One morning, Ahmadou, a thirteen-year-old Cameroonian boy, arrives in Yaoundé, having taken the train from his home in the country's north. He meets up with other young people who, like him, are in search of a hypothetical happiness that most kids their age dream of. They are homeless, exposed to the weather, illness, pollution, and drugs, facing stresses of all kinds. They are forced to beg and work at odd jobs to survive, under the management of bosses who exploit them.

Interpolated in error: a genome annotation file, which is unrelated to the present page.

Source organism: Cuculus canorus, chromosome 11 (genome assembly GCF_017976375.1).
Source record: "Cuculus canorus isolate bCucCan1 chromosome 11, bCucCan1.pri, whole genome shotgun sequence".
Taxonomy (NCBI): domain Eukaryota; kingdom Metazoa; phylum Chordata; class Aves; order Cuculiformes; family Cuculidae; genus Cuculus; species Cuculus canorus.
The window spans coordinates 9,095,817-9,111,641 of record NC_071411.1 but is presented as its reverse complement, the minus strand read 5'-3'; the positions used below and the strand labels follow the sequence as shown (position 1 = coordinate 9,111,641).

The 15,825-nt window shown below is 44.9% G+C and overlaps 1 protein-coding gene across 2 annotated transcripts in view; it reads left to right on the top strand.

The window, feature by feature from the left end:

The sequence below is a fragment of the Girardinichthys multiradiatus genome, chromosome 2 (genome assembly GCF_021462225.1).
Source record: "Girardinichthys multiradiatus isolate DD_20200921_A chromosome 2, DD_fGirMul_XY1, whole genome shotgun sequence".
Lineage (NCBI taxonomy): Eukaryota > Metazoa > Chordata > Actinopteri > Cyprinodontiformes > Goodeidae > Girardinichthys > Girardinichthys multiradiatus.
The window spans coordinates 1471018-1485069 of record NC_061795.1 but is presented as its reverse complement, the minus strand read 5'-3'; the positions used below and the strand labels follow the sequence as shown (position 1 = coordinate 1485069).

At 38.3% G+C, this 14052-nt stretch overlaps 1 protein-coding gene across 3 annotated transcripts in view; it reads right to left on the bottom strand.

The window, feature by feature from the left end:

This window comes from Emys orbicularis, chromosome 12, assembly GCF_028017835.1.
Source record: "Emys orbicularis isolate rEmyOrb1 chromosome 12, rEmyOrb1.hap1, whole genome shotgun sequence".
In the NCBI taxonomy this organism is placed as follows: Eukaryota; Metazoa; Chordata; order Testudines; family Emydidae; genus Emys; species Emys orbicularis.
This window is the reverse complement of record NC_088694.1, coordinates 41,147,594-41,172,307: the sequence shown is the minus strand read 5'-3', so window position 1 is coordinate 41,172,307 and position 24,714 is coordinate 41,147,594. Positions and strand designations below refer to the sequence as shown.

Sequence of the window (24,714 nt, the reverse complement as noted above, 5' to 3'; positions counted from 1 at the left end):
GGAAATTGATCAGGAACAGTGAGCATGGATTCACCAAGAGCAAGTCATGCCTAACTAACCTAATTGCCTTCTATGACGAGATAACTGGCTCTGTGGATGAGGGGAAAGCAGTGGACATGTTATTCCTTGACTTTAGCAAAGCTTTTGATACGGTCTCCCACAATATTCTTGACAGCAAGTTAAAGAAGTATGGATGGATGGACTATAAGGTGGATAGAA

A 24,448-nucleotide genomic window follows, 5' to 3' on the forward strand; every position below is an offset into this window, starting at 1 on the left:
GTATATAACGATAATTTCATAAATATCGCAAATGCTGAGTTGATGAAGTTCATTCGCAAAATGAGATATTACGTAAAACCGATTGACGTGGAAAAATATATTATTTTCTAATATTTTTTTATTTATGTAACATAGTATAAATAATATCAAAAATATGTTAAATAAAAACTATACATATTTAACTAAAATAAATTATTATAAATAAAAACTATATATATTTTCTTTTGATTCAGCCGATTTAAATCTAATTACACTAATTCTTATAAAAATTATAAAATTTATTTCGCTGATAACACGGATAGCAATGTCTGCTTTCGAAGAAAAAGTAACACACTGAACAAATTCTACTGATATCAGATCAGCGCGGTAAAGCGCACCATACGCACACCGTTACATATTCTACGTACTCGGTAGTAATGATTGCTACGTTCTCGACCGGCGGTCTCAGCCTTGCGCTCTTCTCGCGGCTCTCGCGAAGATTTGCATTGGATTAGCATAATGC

In response to all of these problems, a helping hand is offered to them by local public and privately-run social rehabilitation and drop-in centers. Ironically, it is neither the comfortable beds provided by these centers nor their generous hot meals, nor is it these young people's concerns for finding a job in the future that preoccupy them—it is the dangerous, transient world of street life and the heightened appetite for risk that haunts the minds of all of the Mbokos.